All good things must come to an end. As do - thank the heavens - the frustrating/tiring/dramatic ones. After what seemed like 27 schedule changes, the Legion heavyweights decided June 1st would be the last day of shooting. What made this a little odd was that 2nd Unit (the crew that takes care of most of the stunt shots and anything the 1st unit can't fit) continued to work and a majority of our crew went on to join them. So the so-called "wrap" was bittersweet for most, considering they had to get up and head back to set the next day.
My experience with this film was a potpouri of emotions. It was, overall, a great experience and one, I realize, not everyone gets. The cast and crew were very cool on a whole, and I now have good friends in New Mexico and LA.
3 of my favorites making rubber glass
But even though I'm already entering the dreamy, nostalgic state of remembering only the good, there were definite frustrations throughout the show. For reasons we can't completely detect, there was a constant hovering negativity. It brought out ugly sides of many people. And as a PA, I got to field most of those complaints. I think everyone just felt overworked and underappreciated. Marry that with 15-hour days, and you have yourself a crabby crew. And if disappointment wasn't already abundant, our producers also expunged the idea of a wrap party in one final disconnected gesture. That didn't sit well with the tired crew, if you can imagine.
I had my own low points and days of flat out being "over" the drama of it all. I'm also very aware, now, that I'm not fully satisfied unless I'm using my talents.
Day 35: Steve vs. the cows
I loved being able to help people, solve problems and (in the words of my mother) anticipate the needs of others. But for the remaining time, I need more responsibilities than to yell "rolling" and "cut." I think my college professors would agree.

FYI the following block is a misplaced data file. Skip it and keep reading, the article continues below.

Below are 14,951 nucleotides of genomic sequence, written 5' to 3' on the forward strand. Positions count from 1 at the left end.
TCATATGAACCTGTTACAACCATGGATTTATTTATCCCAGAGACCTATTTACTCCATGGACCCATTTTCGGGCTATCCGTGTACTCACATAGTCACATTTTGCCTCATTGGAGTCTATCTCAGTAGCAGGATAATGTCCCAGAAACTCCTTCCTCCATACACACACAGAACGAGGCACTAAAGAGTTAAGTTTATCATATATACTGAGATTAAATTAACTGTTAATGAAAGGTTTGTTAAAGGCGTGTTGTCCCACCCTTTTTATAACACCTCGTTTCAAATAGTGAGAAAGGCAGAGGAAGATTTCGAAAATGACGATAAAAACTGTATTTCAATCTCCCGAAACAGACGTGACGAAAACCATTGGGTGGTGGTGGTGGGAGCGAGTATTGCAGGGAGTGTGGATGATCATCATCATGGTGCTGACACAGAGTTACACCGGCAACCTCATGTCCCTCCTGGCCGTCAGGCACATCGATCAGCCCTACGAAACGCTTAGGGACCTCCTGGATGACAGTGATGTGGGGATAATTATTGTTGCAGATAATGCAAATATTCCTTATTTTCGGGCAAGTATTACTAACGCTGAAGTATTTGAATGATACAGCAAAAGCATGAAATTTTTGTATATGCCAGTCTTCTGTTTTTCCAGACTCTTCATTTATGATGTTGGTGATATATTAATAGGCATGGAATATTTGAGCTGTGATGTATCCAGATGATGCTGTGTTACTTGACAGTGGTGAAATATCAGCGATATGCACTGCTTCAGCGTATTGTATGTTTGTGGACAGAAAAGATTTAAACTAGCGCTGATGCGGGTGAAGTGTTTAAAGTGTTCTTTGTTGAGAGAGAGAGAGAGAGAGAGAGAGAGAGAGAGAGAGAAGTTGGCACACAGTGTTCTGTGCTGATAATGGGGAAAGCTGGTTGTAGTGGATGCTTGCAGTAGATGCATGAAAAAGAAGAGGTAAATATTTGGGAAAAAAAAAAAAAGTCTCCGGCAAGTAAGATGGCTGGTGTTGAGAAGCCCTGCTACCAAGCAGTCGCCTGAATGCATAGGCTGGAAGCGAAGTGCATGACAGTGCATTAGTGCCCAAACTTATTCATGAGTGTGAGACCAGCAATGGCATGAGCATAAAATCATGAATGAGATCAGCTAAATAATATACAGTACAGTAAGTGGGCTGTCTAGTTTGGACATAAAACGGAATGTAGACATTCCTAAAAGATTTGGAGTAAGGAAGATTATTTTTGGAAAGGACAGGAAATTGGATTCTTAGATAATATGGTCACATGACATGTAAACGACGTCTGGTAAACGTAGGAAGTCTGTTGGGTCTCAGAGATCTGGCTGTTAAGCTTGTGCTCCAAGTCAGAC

But back to the dreamy nostalgic stuff...
Behind the scenes wasn't all gloom and despair. We found (or created) humor in many situations. For instance, I found it quite amusing that we went from, one day, locking up cows in the desert (I didn't personally have to take care of the beasts, so much as Steve literally did) to the next night, posting up in an Albuquerque alley, directly outside of a strip club to keep the lovely hoochies and gentlemen out of our shot. Or trying not to laugh during our poor man's/green screen process of a speeding vehichle, which involved grips pulling wheeled bushes down a track.
Day 36: locking up strippers. (I really should be more mature than this)
One would run and pull, two were standing by to catch and stop it. Incidentally, the accumulated dust on the floor made traction quite difficult, and every pull ended with two airborne grips flying about 10 feet backwards. And of course, true to most movie sets, there's the added entertainment of everyday stunts, special effects and shameless, innocent flirting with every older man on set. What can I say...it gives everyone a little break from the seriousness.
As one last Legion hoorah (and to throw it back in the producers' faces a little) a few of us took the matter of a wrap party into our own hands. We searched for a venue (which proved to be quite difficult on a Sunday in a state where everything closes by midnight) and collected money for a liquor run.
I love stunties
In the end, Cayley generously offered up his place, which proved to be the best party house ever. Aside from the insane view from multiple decks, there was a swimming pool, hot tub, ping pong table, Rock Band (the game, not a group), arcade games and, of course, enough alcohol to kill a small African village. Considering we didn't finish work until 1am that night, the party easily lasted until 5am. And considering I had to leave for the airport in a few hours, I very much had to drag myself from the fun.
So I guess that's goodbye Santa Fe and friends. I'll see you at the premiere.